A recent study identifies Morro Bay Estuary as a priority location for restoring the native Olympia oyster population through conservation aquaculture. It’s a project that unites shellfish lovers and conservationists on the Central Coast.
April Ridlon, a post-doctoral researcher at UC Santa Barbara, said oysters are not as charismatic as other marine organisms she has studied, but they are a foundation species — meaning they create a habitat for other animals that live on or near their shells. They are also a source of food for crabs, birds, and humans.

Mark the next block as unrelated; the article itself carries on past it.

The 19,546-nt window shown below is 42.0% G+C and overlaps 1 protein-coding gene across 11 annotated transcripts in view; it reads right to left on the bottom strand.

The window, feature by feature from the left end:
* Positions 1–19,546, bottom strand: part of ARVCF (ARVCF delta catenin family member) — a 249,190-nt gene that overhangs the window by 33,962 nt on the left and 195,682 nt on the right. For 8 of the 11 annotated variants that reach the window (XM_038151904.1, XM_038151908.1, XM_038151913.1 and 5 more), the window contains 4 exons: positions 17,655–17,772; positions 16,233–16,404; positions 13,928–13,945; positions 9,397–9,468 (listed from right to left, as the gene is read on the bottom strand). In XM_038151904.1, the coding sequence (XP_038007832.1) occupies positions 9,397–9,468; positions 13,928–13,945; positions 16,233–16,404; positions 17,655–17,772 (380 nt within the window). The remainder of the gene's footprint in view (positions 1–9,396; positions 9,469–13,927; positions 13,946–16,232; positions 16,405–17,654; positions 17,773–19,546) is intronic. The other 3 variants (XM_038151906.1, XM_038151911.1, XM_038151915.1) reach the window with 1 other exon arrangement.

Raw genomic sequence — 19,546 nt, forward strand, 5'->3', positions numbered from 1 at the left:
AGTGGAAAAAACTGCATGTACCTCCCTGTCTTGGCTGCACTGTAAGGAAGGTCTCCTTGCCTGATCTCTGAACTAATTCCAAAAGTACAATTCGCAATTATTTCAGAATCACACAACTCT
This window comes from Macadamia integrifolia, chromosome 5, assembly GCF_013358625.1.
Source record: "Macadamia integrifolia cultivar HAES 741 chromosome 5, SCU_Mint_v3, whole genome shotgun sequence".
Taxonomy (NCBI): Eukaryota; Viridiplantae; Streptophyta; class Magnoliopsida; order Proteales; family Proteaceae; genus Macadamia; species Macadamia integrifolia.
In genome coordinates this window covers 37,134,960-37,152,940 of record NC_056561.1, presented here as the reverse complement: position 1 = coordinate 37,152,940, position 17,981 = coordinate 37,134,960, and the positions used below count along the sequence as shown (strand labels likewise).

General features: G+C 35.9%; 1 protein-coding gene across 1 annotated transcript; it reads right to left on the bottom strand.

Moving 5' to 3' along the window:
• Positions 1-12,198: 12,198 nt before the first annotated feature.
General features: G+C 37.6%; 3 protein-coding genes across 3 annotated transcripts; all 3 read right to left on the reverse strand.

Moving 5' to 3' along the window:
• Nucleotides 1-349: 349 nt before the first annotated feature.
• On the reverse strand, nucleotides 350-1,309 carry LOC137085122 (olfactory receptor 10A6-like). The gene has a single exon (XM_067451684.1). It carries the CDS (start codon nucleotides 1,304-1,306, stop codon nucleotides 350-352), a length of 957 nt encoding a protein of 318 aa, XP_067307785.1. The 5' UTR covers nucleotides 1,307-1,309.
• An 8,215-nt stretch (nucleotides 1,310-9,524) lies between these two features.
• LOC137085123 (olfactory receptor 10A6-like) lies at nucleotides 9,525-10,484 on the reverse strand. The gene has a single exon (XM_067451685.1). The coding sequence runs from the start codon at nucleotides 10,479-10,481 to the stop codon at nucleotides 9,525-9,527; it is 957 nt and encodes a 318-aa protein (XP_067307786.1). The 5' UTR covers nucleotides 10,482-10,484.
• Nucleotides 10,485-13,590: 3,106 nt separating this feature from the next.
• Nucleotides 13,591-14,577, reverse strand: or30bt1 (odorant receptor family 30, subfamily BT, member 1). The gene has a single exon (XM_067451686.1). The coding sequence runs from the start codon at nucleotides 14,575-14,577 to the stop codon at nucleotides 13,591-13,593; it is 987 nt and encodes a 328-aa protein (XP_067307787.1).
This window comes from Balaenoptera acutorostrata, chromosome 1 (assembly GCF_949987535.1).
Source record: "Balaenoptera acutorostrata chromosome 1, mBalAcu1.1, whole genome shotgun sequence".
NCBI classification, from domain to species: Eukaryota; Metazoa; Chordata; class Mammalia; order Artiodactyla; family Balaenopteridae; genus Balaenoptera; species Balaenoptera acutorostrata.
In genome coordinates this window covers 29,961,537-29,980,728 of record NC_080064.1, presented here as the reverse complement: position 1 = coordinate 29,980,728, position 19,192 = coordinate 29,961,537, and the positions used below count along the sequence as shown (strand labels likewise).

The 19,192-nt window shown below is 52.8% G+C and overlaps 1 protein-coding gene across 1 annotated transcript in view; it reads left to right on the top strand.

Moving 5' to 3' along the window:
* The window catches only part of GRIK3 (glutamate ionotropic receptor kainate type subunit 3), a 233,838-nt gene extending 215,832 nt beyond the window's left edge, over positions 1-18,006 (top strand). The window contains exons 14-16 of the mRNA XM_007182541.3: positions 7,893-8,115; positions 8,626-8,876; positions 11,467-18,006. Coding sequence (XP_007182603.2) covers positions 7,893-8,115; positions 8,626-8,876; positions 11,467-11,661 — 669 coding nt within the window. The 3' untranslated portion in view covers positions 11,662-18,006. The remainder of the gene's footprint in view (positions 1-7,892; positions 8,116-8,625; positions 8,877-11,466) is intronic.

Ridlon said Olympia oysters are native to the West Coast, but populations have struggled since the 1850s.
“Originally, Olympia oyster populations declined during the Gold Rush era because people who came to California and the West Coast searching for gold, also found delicious Olympia oysters and went about eating their way through Olympia oyster populations,” Ridlon said.